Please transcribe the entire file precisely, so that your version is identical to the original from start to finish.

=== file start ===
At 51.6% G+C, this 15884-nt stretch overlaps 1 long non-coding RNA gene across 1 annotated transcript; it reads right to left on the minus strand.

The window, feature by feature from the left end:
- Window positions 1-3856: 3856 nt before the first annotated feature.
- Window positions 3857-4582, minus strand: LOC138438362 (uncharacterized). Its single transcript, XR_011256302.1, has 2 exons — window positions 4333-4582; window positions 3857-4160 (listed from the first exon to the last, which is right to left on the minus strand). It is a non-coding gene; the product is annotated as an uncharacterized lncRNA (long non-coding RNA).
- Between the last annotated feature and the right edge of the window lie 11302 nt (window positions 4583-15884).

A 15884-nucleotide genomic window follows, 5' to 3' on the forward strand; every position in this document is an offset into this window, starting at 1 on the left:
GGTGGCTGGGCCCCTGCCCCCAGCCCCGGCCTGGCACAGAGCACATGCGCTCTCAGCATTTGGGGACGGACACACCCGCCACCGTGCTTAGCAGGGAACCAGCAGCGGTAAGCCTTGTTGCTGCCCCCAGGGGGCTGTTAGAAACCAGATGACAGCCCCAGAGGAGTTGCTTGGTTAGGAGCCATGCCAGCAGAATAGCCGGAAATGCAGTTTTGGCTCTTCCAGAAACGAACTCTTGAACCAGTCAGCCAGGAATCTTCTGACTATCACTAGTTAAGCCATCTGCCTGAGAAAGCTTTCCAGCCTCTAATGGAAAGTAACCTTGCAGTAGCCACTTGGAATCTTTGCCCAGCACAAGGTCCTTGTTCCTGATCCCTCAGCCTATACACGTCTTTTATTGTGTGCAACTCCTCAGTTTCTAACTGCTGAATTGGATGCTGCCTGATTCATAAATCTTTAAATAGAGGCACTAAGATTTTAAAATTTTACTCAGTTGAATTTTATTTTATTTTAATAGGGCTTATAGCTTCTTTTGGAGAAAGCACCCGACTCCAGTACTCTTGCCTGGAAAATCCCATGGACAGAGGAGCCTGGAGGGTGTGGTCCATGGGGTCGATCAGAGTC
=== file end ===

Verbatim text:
At 51.6% G+C, this 15884-nt stretch overlaps 1 long non-coding RNA gene across 1 annotated transcript; it reads right to left on the minus strand.

The window, feature by feature from the left end:
- Window positions 1-3856: 3856 nt before the first annotated feature.
- Window positions 3857-4582, minus strand: LOC138438362 (uncharacterized). Its single transcript, XR_011256302.1, has 2 exons — window positions 4333-4582; window positions 3857-4160 (listed from the first exon to the last, which is right to left on the minus strand). It is a non-coding gene; the product is annotated as an uncharacterized lncRNA (long non-coding RNA).
- Between the last annotated feature and the right edge of the window lie 11302 nt (window positions 4583-15884).

A 15884-nucleotide genomic window follows, 5' to 3' on the forward strand; every position in this document is an offset into this window, starting at 1 on the left:
GGTGGCTGGGCCCCTGCCCCCAGCCCCGGCCTGGCACAGAGCACATGCGCTCTCAGCATTTGGGGACGGACACACCCGCCACCGTGCTTAGCAGGGAACCAGCAGCGGTAAGCCTTGTTGCTGCCCCCAGGGGGCTGTTAGAAACCAGATGACAGCCCCAGAGGAGTTGCTTGGTTAGGAGCCATGCCAGCAGAATAGCCGGAAATGCAGTTTTGGCTCTTCCAGAAACGAACTCTTGAACCAGTCAGCCAGGAATCTTCTGACTATCACTAGTTAAGCCATCTGCCTGAGAAAGCTTTCCAGCCTCTAATGGAAAGTAACCTTGCAGTAGCCACTTGGAATCTTTGCCCAGCACAAGGTCCTTGTTCCTGATCCCTCAGCCTATACACGTCTTTTATTGTGTGCAACTCCTCAGTTTCTAACTGCTGAATTGGATGCTGCCTGATTCATAAATCTTTAAATAGAGGCACTAAGATTTTAAAATTTTACTCAGTTGAATTTTATTTTATTTTAATAGGGCTTATAGCTTCTTTTGGAGAAAGCACCCGACTCCAGTACTCTTGCCTGGAAAATCCCATGGACAGAGGAGCCTGGAGGGTGTGGTCCATGGGGTCGATCAGAGTC